Nearly 120 stakeholders and another 34 webinar attendees gathered for the April 5-6 ANSI Workshop: Standards and Codes for Electric Drive Vehicles in Bethesda, MD, to examine the standards and conformance activities needed to drive the safe, effective, and large-scale deployment of electric drive vehicles (EDV).
In his January 2011 State of the Union address, President Barack Obama announced the goal to have one million electric vehicles on U.S. roads by 2015. To help accommodate this major shift in our national automotive landscape, the American National Standards Institute (ANSI) convened this standards-needs-assessment workshop on behalf of the U.S. Department of Energy (DOE) and the Idaho National Laboratory. A workshop report outlining priority areas where standards and conformance activities are needed will be submitted to the DOE in the coming weeks.
Keynote speaker Patrick Davis, program manager of vehicle technologies in the Energy Efficiency and Renewable Energy office of the DOE, opened the workshop with an overview of federal initiatives to support EDV technology, including DOE’s Transportation Electrification Demonstration Project. The initiative, which puts 13,000 light-, medium-, and heavy-duty passenger and commercial electric drive vehicles on roads nationwide, seeks to mine detailed operational data on electric vehicles and charging infrastructure.
With other nations around the globe ramping up their own EDV initiatives, Kathryn Hauser, U.S. executive director of the TransAtlantic Business Dialogue (TABD), stressed the importance of trans-Atlantic cooperation and collaboration in this area to foster economic growth and innovation.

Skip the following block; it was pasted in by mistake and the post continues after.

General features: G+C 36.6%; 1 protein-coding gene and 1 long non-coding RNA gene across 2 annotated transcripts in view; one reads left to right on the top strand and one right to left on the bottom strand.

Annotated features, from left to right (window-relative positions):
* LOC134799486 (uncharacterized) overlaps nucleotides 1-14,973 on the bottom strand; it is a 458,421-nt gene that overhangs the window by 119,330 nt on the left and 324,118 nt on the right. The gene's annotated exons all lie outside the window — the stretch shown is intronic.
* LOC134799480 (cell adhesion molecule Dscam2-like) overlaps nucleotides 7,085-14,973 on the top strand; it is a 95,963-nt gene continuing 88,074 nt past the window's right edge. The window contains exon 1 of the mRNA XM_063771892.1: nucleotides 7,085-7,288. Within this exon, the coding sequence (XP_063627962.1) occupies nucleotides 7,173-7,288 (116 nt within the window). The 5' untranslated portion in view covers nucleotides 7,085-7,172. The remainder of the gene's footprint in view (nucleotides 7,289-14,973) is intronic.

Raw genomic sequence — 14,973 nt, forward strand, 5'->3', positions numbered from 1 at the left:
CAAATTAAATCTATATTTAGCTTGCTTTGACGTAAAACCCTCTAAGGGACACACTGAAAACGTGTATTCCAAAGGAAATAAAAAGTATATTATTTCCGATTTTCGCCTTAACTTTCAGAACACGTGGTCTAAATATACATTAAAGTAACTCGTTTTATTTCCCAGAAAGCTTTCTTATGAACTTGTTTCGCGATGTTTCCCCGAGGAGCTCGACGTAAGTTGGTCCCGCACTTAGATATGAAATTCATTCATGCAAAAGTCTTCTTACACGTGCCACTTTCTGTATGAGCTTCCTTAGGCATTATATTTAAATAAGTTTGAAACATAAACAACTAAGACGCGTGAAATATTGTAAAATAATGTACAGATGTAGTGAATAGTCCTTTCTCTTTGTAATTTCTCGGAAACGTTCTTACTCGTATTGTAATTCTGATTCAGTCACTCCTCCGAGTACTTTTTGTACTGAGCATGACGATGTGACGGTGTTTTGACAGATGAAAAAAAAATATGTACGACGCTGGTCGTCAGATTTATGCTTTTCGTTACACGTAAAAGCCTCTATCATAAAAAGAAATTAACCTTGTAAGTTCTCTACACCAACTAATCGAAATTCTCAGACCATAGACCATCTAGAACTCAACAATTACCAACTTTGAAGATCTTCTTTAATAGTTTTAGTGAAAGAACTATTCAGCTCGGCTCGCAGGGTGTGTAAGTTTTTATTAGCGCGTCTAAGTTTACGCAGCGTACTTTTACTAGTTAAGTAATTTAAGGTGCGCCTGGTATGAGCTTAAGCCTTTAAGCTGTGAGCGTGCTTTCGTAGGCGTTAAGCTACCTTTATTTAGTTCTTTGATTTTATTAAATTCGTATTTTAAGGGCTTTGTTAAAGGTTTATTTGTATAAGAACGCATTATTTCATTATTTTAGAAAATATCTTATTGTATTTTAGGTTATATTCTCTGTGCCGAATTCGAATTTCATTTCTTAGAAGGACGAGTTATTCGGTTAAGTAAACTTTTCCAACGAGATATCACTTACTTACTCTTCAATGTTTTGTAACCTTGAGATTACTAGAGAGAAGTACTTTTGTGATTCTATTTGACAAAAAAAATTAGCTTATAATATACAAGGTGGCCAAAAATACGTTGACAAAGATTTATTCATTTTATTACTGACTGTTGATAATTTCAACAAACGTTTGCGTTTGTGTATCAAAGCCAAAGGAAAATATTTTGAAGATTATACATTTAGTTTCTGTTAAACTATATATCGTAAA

Electric Vehicles Standards Panel Announced|
On March 9, ANSI announced its intention to form an Electric Vehicles Standards Panel (EVSP) to take up the development of a standardization roadmap that will ensure a coordinated U.S. approach to this critical issue. [see related article]
Workshop participants considered current and future domestic, regional, and international standards and conformance activities. From vehicle charging modes and connectors to battery safety standards to training for first responders, attendees assessed the wide-ranging challenges and priorities for successful EDV deployment. Three dedicated breakout sessions took attendees through in-depth discussions of the specific standards needs of electric vehicles, the related infrastructure, and supporting services.
One common theme that emerged was the call for greater coordination, participation, and harmonization of standardization efforts, and a concern about the number of forums in which stakeholders currently must participate. Participants agreed that it would be helpful to have a standardization roadmap to help them navigate the various activities taking place.
Speaker presentations and webinar recordings from the April 5-6 ANSI workshop are available on the event page. A photo slideshow of the event can be viewed here.
The final workshop report will be made available at www.ansi.org/edv in the coming weeks.